1. Collect EEG data of a user performing two mental activities (e.g. eyes open vs eyes closed, reading vs relaxing).
  2. Input this data to the classifier, while specifying which data corresponds to which mental activity.
  3. Train the classifier.
  4. Use the trained classifier by giving it new EEG data, and asking for a decision on which mental activity this represents.

Brain-Computer Interfaces rely heavily on machine learning, the field devoted to algorithms that learn from data, such as classifiers. You might have already understood why: in a typical EEG application we have several features (e.g. many band powers) and we might not know a priori what the mental activity we need to classify looks like. Letting the machine find the optimal combination of features by itself simplifies the whole process.

Let's try it now.

E2.1 Running the Python basic BCI script

  1. Open the script
  2. Read the code - it is thoroughly commented - and modify the experiment parameters as you wish in the Set the experiment parameters section. You will see it's very similar to the code of Exercise 1, but with a few new sections.
  3. When you feel confident about what the code does, run the script.
  4. When you hear a first beep; keep your eyes open and concentrate (while minimizing your movements).
  5. When you hear a second beep; close your eyes and relax (while minimizing your movements).
  6. When you hear a third beep, the classifier is trained and starts outputting decisions in the IPython console: 0 when your eyes are open, and 1 when you close them. Additionally, a figure will display the decisions over a period of 30 seconds.
  7. To stop the execution of the script, press Ctrl+C in the IPython console.


E2.2 Playing around

Here are some things we suggest you do to understand what the script does.

Visualizing the classifier decisions

Try the above procedure to train and use the classifier. If it does not work well, make sure the EEG signals are stable (you can reuse the code of Exercise 1 to visualize the raw signals) and try again. Some people will typically have a stronger Alpha response than others, and it also takes practice to be able to modulate it at will.

Using other mental tasks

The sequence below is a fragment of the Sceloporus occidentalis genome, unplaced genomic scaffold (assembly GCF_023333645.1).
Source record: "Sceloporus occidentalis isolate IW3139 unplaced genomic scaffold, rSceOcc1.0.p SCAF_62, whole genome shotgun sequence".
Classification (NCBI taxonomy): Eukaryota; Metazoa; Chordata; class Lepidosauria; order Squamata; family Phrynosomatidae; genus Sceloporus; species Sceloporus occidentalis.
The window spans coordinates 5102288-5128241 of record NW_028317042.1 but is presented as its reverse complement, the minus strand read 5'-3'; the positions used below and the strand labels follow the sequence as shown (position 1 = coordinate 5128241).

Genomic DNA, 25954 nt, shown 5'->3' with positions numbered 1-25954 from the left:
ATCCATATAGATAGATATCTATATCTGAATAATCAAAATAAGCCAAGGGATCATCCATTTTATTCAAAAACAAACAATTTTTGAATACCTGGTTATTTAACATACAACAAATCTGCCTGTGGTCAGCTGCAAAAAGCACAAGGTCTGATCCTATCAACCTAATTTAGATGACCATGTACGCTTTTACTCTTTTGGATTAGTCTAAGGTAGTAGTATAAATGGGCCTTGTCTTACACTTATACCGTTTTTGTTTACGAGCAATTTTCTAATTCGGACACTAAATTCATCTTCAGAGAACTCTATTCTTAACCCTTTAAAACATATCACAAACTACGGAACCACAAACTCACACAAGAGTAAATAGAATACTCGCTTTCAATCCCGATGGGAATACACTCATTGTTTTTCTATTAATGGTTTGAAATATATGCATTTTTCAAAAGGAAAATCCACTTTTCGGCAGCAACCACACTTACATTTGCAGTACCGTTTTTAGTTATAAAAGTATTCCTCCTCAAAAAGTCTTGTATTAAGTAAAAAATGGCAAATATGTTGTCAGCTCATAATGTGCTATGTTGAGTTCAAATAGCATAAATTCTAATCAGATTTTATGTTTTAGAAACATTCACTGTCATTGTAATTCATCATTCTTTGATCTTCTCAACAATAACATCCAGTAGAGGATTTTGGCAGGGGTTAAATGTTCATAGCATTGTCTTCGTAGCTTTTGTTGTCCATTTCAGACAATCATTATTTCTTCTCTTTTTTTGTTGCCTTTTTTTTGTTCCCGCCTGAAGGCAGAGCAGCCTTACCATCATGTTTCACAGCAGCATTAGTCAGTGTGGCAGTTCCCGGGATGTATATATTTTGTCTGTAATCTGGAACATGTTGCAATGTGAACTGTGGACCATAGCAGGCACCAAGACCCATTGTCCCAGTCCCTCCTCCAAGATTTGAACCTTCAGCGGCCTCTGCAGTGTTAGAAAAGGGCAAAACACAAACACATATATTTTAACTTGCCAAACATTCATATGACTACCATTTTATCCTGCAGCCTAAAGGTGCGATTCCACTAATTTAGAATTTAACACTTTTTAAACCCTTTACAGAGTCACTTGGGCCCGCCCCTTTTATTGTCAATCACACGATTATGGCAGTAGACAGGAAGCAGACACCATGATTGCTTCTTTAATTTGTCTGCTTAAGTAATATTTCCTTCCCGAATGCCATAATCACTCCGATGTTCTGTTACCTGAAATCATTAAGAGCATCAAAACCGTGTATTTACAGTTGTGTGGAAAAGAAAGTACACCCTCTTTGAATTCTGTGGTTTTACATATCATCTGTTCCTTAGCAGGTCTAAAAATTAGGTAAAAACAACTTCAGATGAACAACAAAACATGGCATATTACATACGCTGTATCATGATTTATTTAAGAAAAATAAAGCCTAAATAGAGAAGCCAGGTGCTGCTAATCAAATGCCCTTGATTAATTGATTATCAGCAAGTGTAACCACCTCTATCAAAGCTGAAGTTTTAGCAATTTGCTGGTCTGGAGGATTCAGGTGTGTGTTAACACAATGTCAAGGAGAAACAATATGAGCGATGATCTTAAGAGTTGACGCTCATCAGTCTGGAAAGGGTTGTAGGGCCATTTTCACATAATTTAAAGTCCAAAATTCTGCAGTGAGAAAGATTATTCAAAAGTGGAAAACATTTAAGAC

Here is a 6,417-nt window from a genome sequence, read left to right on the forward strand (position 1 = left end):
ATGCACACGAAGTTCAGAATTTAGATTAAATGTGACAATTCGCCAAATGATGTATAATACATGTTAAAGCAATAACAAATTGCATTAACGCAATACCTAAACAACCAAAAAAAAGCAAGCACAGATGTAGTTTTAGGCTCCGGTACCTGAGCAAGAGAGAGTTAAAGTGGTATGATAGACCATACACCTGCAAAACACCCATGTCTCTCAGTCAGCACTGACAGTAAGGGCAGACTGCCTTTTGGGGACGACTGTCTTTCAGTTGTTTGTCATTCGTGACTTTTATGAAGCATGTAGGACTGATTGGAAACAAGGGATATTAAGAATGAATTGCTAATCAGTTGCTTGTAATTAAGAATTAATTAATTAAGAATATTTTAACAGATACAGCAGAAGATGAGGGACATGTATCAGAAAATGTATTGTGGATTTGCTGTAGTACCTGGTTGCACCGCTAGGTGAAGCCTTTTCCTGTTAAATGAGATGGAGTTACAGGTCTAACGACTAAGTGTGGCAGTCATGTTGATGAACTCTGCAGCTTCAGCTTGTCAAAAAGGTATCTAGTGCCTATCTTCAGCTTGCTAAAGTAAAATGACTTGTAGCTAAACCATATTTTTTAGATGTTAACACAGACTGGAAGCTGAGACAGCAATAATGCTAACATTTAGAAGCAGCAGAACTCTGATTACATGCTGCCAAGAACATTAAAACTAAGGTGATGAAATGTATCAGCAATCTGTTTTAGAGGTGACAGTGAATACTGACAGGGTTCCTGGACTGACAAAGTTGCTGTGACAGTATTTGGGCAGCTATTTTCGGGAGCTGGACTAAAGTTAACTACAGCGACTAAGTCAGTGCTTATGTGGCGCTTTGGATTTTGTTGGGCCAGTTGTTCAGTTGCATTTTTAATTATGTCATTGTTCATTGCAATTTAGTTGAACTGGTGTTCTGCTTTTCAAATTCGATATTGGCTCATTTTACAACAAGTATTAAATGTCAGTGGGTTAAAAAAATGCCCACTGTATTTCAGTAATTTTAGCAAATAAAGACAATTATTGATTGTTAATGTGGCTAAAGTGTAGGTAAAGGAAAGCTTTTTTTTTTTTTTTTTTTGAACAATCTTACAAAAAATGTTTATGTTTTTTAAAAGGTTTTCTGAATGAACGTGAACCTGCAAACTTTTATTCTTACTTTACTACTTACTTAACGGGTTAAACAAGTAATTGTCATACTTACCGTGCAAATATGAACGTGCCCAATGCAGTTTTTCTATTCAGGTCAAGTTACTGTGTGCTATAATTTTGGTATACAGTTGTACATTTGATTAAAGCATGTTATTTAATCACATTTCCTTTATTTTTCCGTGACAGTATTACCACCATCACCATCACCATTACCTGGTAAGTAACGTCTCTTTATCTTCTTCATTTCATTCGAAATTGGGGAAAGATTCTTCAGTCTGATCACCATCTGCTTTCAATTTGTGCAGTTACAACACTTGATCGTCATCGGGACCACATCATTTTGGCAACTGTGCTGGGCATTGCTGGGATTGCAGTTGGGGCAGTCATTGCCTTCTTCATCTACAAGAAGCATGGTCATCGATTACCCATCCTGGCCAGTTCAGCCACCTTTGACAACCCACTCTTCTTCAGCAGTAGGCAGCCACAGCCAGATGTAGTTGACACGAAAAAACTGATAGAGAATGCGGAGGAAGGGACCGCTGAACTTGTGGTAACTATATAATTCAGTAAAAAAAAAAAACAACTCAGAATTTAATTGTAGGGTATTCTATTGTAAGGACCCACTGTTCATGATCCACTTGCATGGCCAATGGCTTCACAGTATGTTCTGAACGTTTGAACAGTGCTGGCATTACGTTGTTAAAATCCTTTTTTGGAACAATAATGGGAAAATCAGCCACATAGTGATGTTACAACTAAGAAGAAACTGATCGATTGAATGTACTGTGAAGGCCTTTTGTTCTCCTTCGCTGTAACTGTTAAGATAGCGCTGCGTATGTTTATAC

Try the same procedure again, but train your classifier with different mental activities. For example, perform some random mental mutliplication during the first 20 seconds, and try to come up with as many words as possible starting with the letter T during the next 20 seconds. Once the classifier is trained, repeat the two mental tasks. Is the classifier able to recognize the task you are performing?

Additionally, try the first training procedure again (concentration vs. relaxation). However, don't close your eyes during the second task; instead, relax with your eyes open. Can the classifier recognize your mental state?

Machine learning tricks and other considerations

If you have some experience with machine learning or are interested by the topic, consider adding the following things to the script:

  • Get an estimate of the classifier's performance by dividing the data into training and testing sets. Perhaps cross-validation would be informative with such a small data set?
  • How much data is necessary to attain stable performance?
  • Can a classifier trained with one person's data be used on someone else?
  • Visualize the importance of each feature. Are the most important features the one you expect?
  • Run model selection and hyperparameter search. Can you find an algorithm that is better suited to our task? (This is relatively easy to perform with the TPOT library)

Also, keeping in mind our earlier discussion of artefacts, what is the impact of artefacts during training and/or live testing?

Sending decisions to an external application

Once your BCI framework is functional, you can start thinking about sending your EEG features or classifier decisions to an external application. Many different libraries can be used for that, including standard TCP/IP communication implementations (e.g. Python's socket module). Another option is pyZMQ, which allows simple communication between a Python application and any programming language supporting the ZMQ protocol.

One idea you could work on would be sending the classifier's decisions to a Processing script to create simple animations based on your mental activity. Or how about sending the information to a Unity environment to create a brain-sensing video game?


In this workshop, we saw 1) how to run a simple neurofeedback interface, and 2) use a basic Brain-Computer Interface. To do so, we covered the basic principles behind the use of electroencephalography signals in modern BCI applications: properties of the raw EEG time series, extraction of band power features, physiological and motion artifacts, and machine learning-based classification of mental activities.

We used the following tools in this workshop: the Python scripting language and the Muse EEG headset. All the necessary scripts for this workshop are available online and their re-use is strongly encouraged.

Now is your turn to come up with inventive ways of using neurophysiological data! You can follow the pointers in the References section for inspiration.


Tutorials and neurohacks


  • Original version (2015): Hubert Banville & Raymundo Cassani
  • Current version (September 2017): updated by Hubert Banville & Dano Morrison

If you use code from this workshop please don't forget to follow the terms of the MIT License.